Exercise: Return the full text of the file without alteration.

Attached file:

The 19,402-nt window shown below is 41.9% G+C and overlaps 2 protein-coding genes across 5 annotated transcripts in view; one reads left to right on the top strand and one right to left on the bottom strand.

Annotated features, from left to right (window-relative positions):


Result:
The 19,402-nt window shown below is 41.9% G+C and overlaps 2 protein-coding genes across 5 annotated transcripts in view; one reads left to right on the top strand and one right to left on the bottom strand.

Annotated features, from left to right (window-relative positions):